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Global Dynamics in Africa Editors: Maurice N. Amutabi and Dr. Linnet Hamasi Published by CEDRED Publications, Nairobi, Kenya ISBN 978-9966-116-53-6 Table of Contents Dedication ii Copyright iii Acknowledgement iv Introduction Maurice Nyamanga Amutabi 1 Chapter 1 The Medical Male Circumcision Practice as a Global Health Strategy for HIV and AIDS prevention in Uganda By Bernard Omukunyi 8 Chapter 2 Overview of Innovative Crop Production Strategies for Sustainable Food Security in Kenya By Alice Kosgei & Jones Agwata 22 Chapter 3 Role of Private Academies in Provision of Basic Education in Kenya: A Case of Kwanza Sub-County of Trans Nzoia County, Kenya By Aggrey Asitiba Okutu 38 Chapter 4 Gender Differentials in Borrowing of Loans and Effects of the Loans on Households’ Livelihood Improvements in Kenya By Jane Wanjiku Wanjihia, Lawrence Njoroge & Leah Wanjama 52 Chapter 5 Competency Based Curriculum: Launching and Perception of Primary Teachers on its Implementation: A Case study of Trans-Nzoia County, Kenya By David Wafula Wakoli 63 Chapter 6 Influence of Competitive Aggressiveness on the Performance of Youth-led Micro and Small Enterprise in Lake Basin Region, Kenya By Evelyn Bosire, Gregory Namusonge & Samson Nyang’au Paul 74 Chapter 7 Influence of Buyer-Supplier Collaboration on Organizational Performance in Food and Beverage Manufacturing Companies in Kenya By Bartoo Dorothy Chebichii, Gregory Namusonge & Elizabeth Nambuswa 86 Chapter 8 The Role of Learning Resource Project in Teacher Education in Kenya By Ezekiel Nyambega Omwenga & Omosa Elijah Mochama 106 Chapter 9 Use of information and Communication Technology tools for Capturing Indigenous Farming Knowledge for Sustainable Development By Anderson Kahindi Chai & Zipporah W. Gichuhi 122 Chapter 10 Towards Reducing Gender-Based-Violence within Higher Learning Institutions: The Case of St John’s University of Tanzania By Milka Otieno, Elizabeth Msoka & Sheila Mziray 132 Chapter 11 Public Procurement Ethics and Procurement Performance: The Case of Kakamega County Government, Kenya By Jackline Akoth Odero and Kelvin Mogere Machuki 152 Chapter 12 The Effect of Initiation Rituals on Secondary School Students’ Academic achievements in Chemba District, Tanzania By Munjori, Mwanahamisi, O & Elizabeth M. Msoka 170 Chapter 13 Influence of Flexible Workload Strategies on Performance of Nurses in Regional Hospitals in Tanzania By Elisifa Ezekiel Nnko, Samson Nyang’au & Romanus Odhiambo 189 Chapter 14 Two Ways of Understanding the Climate: Economy Link and Designing Climate Change Policies By Firimoni Rweere Banugire 206 Chapter 15 The Analysis of Value Chain for Irrigated Horticultural Crops around Sand Dams and Water Ditches in Dodoma and Bahi District, Dodoma, Tanzania By David Kasian Msola, Elizabeth M. Msoka & Clarence Hugo Nyoni 224 Chapter 16 Trends in Livestock Grazing in the Protected Forests at Mount Kenya Region: Evidence from year 2013 to 2018 using Time Series Analysis By Paul Mwari Maina & Daniel M Nzengya 242 Chapter 17 Strategic Marketing, a Technical Approach for Company Performance in the Telecommunications Industry in Rwanda By Kirabo Joyce, Gregory Namusonge & Mike A Iravo 256 Chapter 18 Voice, Agency and Silences: Traditional African Women’s Tools for Accessing Centers of Power Shaping the Development Agenda By Godard Busingye 270 Chapter 19 Gendered Finance for Peace, Solidarity and Social Injustice in Southern Africa By Tinuade Adekunbi Ojo 281 Chapter 20 Analysis of Mechanisms Used to Handle Conflicts in Public Primary Schools in Geita District, Tanzania By Newton M. Kyando & Sarah M. Ulimboka 299 Chapter 21 Strategic Leadership for Effective Resource Mobilization: A Case of Public Universities in Kenya By Ezekiel Wechuli Wanyama 317 Chapter 22 The Polemics of Policies and Institutions Governing Unreserved Forests: Forest Sustainability Practice in Tanzania By Fadhili Bwagalilo 328 Chapter 23 Influence of Globalization on Pre-school Teacher Pupil Ratio in Relation to Education for Sustainable Development in Uasin Gishu County, Kenya By Everlyne Chebet, Justina Ndaita & Esther Bitok 342 Chapter 24 From Ngaka Cooperative Society to Mlango Mmoja Cooperative: The Case of Coffee Production and Marketing in the Matengo Highlands, Tanzania By Osmund M. Kapinga 351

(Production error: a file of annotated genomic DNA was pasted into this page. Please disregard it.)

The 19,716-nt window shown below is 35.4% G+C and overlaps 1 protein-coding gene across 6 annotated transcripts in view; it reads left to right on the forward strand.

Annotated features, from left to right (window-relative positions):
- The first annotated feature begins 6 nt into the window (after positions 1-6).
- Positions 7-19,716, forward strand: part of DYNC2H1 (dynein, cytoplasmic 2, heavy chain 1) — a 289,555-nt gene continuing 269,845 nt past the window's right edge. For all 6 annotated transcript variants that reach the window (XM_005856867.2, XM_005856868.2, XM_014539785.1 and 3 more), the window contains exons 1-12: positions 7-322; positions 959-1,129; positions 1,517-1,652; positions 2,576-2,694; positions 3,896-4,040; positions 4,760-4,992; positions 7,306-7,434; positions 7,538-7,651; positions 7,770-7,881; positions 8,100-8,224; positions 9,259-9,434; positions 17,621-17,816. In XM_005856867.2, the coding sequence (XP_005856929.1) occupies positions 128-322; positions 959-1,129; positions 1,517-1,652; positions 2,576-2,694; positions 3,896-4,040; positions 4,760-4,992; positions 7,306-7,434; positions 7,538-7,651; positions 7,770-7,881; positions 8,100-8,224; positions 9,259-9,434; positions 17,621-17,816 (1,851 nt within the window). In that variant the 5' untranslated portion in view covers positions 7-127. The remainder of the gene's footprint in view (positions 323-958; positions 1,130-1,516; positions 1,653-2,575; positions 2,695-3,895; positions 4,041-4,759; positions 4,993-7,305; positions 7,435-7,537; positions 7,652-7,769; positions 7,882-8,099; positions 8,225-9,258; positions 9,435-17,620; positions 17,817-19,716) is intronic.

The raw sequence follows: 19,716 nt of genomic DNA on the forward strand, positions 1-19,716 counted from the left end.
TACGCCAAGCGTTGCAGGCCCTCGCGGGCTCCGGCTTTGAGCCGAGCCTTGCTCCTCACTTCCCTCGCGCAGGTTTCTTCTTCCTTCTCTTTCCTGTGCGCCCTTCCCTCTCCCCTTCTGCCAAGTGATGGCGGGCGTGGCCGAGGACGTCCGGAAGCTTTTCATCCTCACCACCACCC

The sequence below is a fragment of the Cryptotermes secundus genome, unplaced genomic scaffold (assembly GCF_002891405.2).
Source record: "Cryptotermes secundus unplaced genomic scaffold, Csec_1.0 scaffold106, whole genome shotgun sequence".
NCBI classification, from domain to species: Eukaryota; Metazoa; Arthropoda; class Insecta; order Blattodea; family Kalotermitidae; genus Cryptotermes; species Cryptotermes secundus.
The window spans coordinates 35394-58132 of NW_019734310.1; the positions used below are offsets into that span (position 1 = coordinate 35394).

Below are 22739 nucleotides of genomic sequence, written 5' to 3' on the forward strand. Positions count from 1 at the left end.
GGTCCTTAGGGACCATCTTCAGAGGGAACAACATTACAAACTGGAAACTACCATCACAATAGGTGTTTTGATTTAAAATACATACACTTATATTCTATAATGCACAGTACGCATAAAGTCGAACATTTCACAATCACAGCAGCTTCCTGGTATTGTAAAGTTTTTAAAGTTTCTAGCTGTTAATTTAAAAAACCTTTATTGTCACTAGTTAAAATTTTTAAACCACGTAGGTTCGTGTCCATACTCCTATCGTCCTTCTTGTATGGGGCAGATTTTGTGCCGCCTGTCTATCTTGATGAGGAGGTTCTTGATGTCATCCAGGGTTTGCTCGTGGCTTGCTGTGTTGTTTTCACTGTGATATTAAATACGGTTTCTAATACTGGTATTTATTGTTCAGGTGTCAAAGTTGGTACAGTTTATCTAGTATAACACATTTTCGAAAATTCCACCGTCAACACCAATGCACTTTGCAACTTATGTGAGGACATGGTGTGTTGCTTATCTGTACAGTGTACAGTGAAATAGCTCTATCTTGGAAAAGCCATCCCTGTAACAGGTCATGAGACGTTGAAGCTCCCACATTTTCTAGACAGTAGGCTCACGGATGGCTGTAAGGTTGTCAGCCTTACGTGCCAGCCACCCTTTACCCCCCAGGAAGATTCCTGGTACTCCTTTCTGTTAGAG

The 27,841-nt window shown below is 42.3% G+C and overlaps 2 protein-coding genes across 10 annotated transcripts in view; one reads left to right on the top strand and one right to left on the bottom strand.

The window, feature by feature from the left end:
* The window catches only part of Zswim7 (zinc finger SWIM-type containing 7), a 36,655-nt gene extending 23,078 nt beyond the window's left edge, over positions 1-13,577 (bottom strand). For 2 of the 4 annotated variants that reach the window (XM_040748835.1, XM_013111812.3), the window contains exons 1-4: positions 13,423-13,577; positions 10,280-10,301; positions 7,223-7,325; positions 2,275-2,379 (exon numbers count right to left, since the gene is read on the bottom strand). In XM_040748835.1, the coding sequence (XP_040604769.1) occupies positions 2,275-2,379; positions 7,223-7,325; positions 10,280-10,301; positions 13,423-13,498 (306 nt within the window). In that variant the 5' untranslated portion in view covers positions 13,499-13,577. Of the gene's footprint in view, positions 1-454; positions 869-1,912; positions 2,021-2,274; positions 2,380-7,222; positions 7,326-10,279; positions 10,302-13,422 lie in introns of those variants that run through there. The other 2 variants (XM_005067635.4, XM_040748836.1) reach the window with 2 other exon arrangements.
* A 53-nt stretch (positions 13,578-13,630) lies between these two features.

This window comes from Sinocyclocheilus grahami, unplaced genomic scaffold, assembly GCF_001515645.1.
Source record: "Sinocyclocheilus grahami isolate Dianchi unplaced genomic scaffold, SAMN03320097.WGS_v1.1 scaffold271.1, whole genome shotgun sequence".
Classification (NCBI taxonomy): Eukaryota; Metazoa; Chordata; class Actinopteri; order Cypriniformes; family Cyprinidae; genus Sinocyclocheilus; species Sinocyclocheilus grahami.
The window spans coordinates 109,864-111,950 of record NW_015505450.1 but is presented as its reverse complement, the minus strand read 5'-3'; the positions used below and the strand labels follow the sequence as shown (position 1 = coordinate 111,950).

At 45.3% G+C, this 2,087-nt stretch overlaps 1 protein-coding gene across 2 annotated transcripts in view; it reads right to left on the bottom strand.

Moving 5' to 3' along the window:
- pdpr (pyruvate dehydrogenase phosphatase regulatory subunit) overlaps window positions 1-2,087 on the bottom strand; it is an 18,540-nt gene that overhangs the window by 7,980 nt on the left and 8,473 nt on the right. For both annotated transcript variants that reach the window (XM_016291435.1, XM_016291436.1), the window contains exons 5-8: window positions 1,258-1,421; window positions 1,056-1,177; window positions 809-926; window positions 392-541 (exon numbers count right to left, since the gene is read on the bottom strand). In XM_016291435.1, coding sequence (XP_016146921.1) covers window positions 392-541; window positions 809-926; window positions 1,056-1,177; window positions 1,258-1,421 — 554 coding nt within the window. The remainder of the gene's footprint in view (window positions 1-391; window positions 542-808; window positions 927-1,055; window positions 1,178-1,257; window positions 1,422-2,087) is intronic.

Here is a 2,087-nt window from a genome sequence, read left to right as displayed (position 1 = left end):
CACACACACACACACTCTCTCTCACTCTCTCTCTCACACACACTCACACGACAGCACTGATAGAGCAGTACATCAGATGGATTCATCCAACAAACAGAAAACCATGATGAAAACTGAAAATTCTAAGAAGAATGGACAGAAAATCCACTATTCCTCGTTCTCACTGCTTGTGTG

... The vegetation of the study region is xerophytic starting at the coastal plain with formations resting on sand and thin reddish clays, followed by an area at approximately 50 m above sea level near the foot of the Mahafaly Plateau, dominated by sparse vegetation in close vicinity to the soda lake (Lac Tsimanampesotse), and dry spiny thicket on the limestone Mahafaly Plateau. Trees on limestone are distinctly smaller and occur in much lower densities, resulting in reduced vegetation cover and biomass production compared to the littoral forest (Rasoma et al., 2010;Marquard et al., 2011;Ratovonamana et al., 2011;Ratovonamana et al., 2013;Goodman et al., 2018). ...